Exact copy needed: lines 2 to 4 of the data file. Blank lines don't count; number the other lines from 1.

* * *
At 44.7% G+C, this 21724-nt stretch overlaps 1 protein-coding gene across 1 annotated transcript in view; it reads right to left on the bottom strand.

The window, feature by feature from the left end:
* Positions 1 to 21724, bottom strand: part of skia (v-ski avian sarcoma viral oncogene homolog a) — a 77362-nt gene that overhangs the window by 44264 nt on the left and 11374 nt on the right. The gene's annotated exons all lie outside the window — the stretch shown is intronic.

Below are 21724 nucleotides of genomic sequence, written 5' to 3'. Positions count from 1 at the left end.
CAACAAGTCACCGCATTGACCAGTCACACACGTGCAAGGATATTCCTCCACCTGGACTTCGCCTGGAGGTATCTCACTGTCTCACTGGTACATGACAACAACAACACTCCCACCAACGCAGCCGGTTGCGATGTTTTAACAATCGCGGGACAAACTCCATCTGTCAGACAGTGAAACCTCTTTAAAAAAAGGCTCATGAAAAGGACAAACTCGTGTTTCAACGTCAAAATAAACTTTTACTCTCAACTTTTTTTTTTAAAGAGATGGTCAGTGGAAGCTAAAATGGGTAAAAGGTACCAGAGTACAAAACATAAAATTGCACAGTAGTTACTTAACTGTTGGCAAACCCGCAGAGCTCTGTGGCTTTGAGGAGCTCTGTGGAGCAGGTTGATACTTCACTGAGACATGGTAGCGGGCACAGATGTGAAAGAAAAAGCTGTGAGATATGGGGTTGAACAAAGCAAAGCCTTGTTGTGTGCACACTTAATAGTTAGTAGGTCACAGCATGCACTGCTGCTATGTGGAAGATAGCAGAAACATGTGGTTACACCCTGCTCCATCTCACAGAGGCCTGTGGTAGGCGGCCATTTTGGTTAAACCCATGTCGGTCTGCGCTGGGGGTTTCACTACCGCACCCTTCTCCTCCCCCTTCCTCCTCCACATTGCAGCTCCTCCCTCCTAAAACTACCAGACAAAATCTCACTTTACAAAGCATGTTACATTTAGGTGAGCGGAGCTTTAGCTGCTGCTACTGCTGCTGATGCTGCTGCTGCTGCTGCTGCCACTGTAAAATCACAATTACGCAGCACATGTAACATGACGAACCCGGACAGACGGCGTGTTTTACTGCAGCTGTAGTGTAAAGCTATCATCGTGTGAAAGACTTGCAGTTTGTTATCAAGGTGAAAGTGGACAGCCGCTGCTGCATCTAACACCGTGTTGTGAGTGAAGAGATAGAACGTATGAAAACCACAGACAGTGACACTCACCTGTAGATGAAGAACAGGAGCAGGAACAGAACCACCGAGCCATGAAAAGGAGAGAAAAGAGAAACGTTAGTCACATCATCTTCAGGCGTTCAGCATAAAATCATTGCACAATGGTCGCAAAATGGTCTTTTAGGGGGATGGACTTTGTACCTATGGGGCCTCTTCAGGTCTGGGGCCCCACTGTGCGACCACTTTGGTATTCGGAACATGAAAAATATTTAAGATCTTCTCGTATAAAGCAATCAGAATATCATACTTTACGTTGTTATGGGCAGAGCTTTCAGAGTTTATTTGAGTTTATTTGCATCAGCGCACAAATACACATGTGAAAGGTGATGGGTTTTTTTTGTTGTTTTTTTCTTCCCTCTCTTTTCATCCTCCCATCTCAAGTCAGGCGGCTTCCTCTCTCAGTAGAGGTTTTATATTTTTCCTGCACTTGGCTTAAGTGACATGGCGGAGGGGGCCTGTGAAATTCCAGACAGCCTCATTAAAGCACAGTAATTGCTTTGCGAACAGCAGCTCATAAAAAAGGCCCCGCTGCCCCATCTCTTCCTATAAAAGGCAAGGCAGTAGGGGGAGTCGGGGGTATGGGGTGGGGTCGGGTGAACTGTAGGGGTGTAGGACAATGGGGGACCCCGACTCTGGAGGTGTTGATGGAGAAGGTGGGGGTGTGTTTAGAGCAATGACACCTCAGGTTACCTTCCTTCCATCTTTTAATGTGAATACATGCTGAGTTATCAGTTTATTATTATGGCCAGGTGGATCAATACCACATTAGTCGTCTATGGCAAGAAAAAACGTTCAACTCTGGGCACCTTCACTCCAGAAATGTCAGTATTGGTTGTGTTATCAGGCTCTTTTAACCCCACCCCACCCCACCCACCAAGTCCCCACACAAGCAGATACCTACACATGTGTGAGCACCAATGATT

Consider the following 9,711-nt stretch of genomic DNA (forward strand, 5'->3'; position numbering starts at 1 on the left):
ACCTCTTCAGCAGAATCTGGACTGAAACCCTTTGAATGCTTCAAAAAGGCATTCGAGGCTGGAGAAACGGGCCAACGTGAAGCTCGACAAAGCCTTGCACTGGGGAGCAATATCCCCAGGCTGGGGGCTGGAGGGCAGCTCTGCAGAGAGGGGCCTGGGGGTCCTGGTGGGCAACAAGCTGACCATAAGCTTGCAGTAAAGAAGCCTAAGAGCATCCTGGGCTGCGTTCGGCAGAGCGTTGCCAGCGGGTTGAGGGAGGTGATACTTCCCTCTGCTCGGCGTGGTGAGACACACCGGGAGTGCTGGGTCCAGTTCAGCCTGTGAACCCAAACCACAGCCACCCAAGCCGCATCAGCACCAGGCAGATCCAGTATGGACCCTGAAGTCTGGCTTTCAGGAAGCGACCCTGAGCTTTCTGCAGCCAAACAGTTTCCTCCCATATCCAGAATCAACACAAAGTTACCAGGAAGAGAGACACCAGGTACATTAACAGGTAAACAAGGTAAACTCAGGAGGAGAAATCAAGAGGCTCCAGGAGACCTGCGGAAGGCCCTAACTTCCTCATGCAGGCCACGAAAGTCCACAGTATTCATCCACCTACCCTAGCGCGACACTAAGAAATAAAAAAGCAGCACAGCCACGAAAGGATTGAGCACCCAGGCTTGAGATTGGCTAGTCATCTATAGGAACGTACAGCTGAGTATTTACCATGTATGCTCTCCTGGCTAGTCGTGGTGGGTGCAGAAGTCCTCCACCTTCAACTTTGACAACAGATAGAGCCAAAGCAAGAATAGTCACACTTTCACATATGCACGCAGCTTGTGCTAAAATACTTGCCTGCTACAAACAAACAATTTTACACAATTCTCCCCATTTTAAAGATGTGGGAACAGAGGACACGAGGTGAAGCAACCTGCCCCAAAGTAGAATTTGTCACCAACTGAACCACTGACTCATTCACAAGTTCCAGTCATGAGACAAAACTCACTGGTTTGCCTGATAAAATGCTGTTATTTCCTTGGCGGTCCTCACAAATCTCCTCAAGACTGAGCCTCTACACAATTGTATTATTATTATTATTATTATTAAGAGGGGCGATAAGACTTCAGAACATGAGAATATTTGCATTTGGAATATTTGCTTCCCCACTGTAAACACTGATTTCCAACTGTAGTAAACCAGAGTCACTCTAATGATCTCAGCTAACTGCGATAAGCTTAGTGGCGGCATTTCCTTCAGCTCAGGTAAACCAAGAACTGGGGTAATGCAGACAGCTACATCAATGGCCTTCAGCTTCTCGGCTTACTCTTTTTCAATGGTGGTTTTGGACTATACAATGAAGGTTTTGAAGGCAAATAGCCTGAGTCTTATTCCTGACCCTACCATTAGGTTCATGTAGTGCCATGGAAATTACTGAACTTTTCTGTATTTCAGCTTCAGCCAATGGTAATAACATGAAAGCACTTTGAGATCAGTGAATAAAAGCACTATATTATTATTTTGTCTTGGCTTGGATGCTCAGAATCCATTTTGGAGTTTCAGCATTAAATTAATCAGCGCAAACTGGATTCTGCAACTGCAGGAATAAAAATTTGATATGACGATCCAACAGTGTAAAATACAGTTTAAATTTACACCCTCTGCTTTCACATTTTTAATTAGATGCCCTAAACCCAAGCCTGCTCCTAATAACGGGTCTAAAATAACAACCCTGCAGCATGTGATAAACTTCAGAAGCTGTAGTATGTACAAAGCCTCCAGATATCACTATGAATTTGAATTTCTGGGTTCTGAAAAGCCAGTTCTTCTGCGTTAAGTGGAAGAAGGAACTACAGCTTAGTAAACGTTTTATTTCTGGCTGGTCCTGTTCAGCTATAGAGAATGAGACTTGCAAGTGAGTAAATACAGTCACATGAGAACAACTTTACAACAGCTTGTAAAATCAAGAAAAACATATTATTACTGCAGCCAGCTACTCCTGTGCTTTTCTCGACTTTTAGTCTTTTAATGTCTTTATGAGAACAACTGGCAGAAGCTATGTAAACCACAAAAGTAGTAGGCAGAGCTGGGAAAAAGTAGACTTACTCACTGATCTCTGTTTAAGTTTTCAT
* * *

The window, feature by feature from the left end:
* Positions 1 to 21724, bottom strand: part of skia (v-ski avian sarcoma viral oncogene homolog a) — a 77362-nt gene that overhangs the window by 44264 nt on the left and 11374 nt on the right. The gene's annotated exons all lie outside the window — the stretch shown is intronic.

Below are 21724 nucleotides of genomic sequence, written 5' to 3'. Positions count from 1 at the left end.